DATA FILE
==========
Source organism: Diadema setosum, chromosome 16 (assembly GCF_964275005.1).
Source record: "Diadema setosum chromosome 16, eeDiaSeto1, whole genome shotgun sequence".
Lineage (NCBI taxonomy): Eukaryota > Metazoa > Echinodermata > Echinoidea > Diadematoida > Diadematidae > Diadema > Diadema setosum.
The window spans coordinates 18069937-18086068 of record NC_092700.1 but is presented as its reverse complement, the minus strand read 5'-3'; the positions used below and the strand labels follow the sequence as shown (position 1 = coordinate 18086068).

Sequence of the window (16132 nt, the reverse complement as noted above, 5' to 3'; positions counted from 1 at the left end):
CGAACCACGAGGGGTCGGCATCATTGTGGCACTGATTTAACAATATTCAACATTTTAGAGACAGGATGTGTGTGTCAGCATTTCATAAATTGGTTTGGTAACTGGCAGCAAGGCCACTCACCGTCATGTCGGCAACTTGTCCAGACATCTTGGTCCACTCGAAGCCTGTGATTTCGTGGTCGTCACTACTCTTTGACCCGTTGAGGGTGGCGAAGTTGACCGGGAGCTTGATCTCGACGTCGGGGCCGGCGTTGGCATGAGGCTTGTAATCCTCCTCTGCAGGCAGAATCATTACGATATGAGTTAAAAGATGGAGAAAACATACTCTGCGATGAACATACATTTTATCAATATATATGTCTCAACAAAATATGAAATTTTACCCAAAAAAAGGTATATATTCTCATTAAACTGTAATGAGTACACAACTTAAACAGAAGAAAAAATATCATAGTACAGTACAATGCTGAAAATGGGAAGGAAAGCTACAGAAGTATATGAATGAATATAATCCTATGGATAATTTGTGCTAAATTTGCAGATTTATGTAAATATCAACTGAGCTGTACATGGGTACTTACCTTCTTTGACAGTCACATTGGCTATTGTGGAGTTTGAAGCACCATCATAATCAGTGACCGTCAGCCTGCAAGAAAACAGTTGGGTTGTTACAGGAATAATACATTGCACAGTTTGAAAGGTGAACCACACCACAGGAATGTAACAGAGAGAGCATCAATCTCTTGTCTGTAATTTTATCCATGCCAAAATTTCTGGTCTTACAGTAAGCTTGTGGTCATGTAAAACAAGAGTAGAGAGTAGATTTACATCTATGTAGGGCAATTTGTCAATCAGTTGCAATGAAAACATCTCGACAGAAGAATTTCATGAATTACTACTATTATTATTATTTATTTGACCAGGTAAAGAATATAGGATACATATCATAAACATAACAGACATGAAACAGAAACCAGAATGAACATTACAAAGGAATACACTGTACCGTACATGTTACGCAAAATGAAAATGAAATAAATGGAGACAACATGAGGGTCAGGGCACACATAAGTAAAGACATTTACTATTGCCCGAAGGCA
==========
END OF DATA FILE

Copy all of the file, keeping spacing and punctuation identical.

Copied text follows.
Source organism: Diadema setosum, chromosome 16 (assembly GCF_964275005.1).
Source record: "Diadema setosum chromosome 16, eeDiaSeto1, whole genome shotgun sequence".
Lineage (NCBI taxonomy): Eukaryota > Metazoa > Echinodermata > Echinoidea > Diadematoida > Diadematidae > Diadema > Diadema setosum.
The window spans coordinates 18069937-18086068 of record NC_092700.1 but is presented as its reverse complement, the minus strand read 5'-3'; the positions used below and the strand labels follow the sequence as shown (position 1 = coordinate 18086068).

Sequence of the window (16132 nt, the reverse complement as noted above, 5' to 3'; positions counted from 1 at the left end):
CGAACCACGAGGGGTCGGCATCATTGTGGCACTGATTTAACAATATTCAACATTTTAGAGACAGGATGTGTGTGTCAGCATTTCATAAATTGGTTTGGTAACTGGCAGCAAGGCCACTCACCGTCATGTCGGCAACTTGTCCAGACATCTTGGTCCACTCGAAGCCTGTGATTTCGTGGTCGTCACTACTCTTTGACCCGTTGAGGGTGGCGAAGTTGACCGGGAGCTTGATCTCGACGTCGGGGCCGGCGTTGGCATGAGGCTTGTAATCCTCCTCTGCAGGCAGAATCATTACGATATGAGTTAAAAGATGGAGAAAACATACTCTGCGATGAACATACATTTTATCAATATATATGTCTCAACAAAATATGAAATTTTACCCAAAAAAAGGTATATATTCTCATTAAACTGTAATGAGTACACAACTTAAACAGAAGAAAAAATATCATAGTACAGTACAATGCTGAAAATGGGAAGGAAAGCTACAGAAGTATATGAATGAATATAATCCTATGGATAATTTGTGCTAAATTTGCAGATTTATGTAAATATCAACTGAGCTGTACATGGGTACTTACCTTCTTTGACAGTCACATTGGCTATTGTGGAGTTTGAAGCACCATCATAATCAGTGACCGTCAGCCTGCAAGAAAACAGTTGGGTTGTTACAGGAATAATACATTGCACAGTTTGAAAGGTGAACCACACCACAGGAATGTAACAGAGAGAGCATCAATCTCTTGTCTGTAATTTTATCCATGCCAAAATTTCTGGTCTTACAGTAAGCTTGTGGTCATGTAAAACAAGAGTAGAGAGTAGATTTACATCTATGTAGGGCAATTTGTCAATCAGTTGCAATGAAAACATCTCGACAGAAGAATTTCATGAATTACTACTATTATTATTATTTATTTGACCAGGTAAAGAATATAGGATACATATCATAAACATAACAGACATGAAACAGAAACCAGAATGAACATTACAAAGGAATACACTGTACCGTACATGTTACGCAAAATGAAAATGAAATAAATGGAGACAACATGAGGGTCAGGGCACACATAAGTAAAGACATTTACTATTGCCCGAAGGCA